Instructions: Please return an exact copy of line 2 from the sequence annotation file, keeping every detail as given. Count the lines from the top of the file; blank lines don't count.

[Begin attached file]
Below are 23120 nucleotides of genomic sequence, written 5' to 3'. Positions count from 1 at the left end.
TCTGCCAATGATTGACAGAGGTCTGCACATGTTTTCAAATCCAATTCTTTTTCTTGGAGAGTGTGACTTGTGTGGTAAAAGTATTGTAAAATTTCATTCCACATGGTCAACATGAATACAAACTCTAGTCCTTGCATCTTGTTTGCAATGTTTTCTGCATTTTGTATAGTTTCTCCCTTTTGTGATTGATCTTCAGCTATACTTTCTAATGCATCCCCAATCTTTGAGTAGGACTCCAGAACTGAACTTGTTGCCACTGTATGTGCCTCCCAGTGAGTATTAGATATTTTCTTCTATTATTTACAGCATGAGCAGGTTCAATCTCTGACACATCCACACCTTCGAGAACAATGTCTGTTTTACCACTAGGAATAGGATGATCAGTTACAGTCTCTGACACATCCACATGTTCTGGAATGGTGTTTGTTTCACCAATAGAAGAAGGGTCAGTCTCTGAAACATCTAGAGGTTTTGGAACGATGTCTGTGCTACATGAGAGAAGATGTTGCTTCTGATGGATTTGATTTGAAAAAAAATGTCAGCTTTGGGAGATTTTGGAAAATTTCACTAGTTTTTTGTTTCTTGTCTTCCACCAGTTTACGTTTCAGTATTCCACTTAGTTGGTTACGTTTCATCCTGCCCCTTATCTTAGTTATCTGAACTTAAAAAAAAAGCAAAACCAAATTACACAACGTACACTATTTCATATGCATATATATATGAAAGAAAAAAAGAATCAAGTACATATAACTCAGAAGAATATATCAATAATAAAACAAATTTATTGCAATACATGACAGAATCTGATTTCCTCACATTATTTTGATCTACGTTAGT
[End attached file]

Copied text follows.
TCTGCCAATGATTGACAGAGGTCTGCACATGTTTTCAAATCCAATTCTTTTTCTTGGAGAGTGTGACTTGTGTGGTAAAAGTATTGTAAAATTTCATTCCACATGGTCAACATGAATACAAACTCTAGTCCTTGCATCTTGTTTGCAATGTTTTCTGCATTTTGTATAGTTTCTCCCTTTTGTGATTGATCTTCAGCTATACTTTCTAATGCATCCCCAATCTTTGAGTAGGACTCCAGAACTGAACTTGTTGCCACTGTATGTGCCTCCCAGTGAGTATTAGATATTTTCTTCTATTATTTACAGCATGAGCAGGTTCAATCTCTGACACATCCACACCTTCGAGAACAATGTCTGTTTTACCACTAGGAATAGGATGATCAGTTACAGTCTCTGACACATCCACATGTTCTGGAATGGTGTTTGTTTCACCAATAGAAGAAGGGTCAGTCTCTGAAACATCTAGAGGTTTTGGAACGATGTCTGTGCTACATGAGAGAAGATGTTGCTTCTGATGGATTTGATTTGAAAAAAAATGTCAGCTTTGGGAGATTTTGGAAAATTTCACTAGTTTTTTGTTTCTTGTCTTCCACCAGTTTACGTTTCAGTATTCCACTTAGTTGGTTACGTTTCATCCTGCCCCTTATCTTAGTTATCTGAACTTAAAAAAAAAGCAAAACCAAATTACACAACGTACACTATTTCATATGCATATATATATGAAAGAAAAAAAGAATCAAGTACATATAACTCAGAAGAATATATCAATAATAAAACAAATTTATTGCAATACATGACAGAATCTGATTTCCTCACATTATTTTGATCTACGTTAGT